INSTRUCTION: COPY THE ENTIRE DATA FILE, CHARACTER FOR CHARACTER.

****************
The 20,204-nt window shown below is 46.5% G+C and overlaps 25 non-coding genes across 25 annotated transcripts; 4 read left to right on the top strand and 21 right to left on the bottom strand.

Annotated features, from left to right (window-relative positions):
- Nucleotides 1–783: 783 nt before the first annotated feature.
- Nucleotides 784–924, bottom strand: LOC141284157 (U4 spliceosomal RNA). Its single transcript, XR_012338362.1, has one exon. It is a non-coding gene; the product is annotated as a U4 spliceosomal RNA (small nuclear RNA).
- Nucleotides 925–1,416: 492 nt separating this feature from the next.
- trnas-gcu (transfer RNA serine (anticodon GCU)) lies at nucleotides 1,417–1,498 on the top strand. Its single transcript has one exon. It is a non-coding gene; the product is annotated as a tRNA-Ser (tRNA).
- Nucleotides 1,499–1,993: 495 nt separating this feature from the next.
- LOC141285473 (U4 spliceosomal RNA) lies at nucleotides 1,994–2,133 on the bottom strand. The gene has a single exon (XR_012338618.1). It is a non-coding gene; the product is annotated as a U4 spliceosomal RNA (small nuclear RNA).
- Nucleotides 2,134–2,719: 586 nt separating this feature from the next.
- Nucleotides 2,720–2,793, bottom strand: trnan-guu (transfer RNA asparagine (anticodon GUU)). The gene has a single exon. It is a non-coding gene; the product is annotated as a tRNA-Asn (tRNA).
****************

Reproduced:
The 20,204-nt window shown below is 46.5% G+C and overlaps 25 non-coding genes across 25 annotated transcripts; 4 read left to right on the top strand and 21 right to left on the bottom strand.

Annotated features, from left to right (window-relative positions):
- Nucleotides 1–783: 783 nt before the first annotated feature.
- Nucleotides 784–924, bottom strand: LOC141284157 (U4 spliceosomal RNA). Its single transcript, XR_012338362.1, has one exon. It is a non-coding gene; the product is annotated as a U4 spliceosomal RNA (small nuclear RNA).
- Nucleotides 925–1,416: 492 nt separating this feature from the next.
- trnas-gcu (transfer RNA serine (anticodon GCU)) lies at nucleotides 1,417–1,498 on the top strand. Its single transcript has one exon. It is a non-coding gene; the product is annotated as a tRNA-Ser (tRNA).
- Nucleotides 1,499–1,993: 495 nt separating this feature from the next.
- LOC141285473 (U4 spliceosomal RNA) lies at nucleotides 1,994–2,133 on the bottom strand. The gene has a single exon (XR_012338618.1). It is a non-coding gene; the product is annotated as a U4 spliceosomal RNA (small nuclear RNA).
- Nucleotides 2,134–2,719: 586 nt separating this feature from the next.
- Nucleotides 2,720–2,793, bottom strand: trnan-guu (transfer RNA asparagine (anticodon GUU)). The gene has a single exon. It is a non-coding gene; the product is annotated as a tRNA-Asn (tRNA).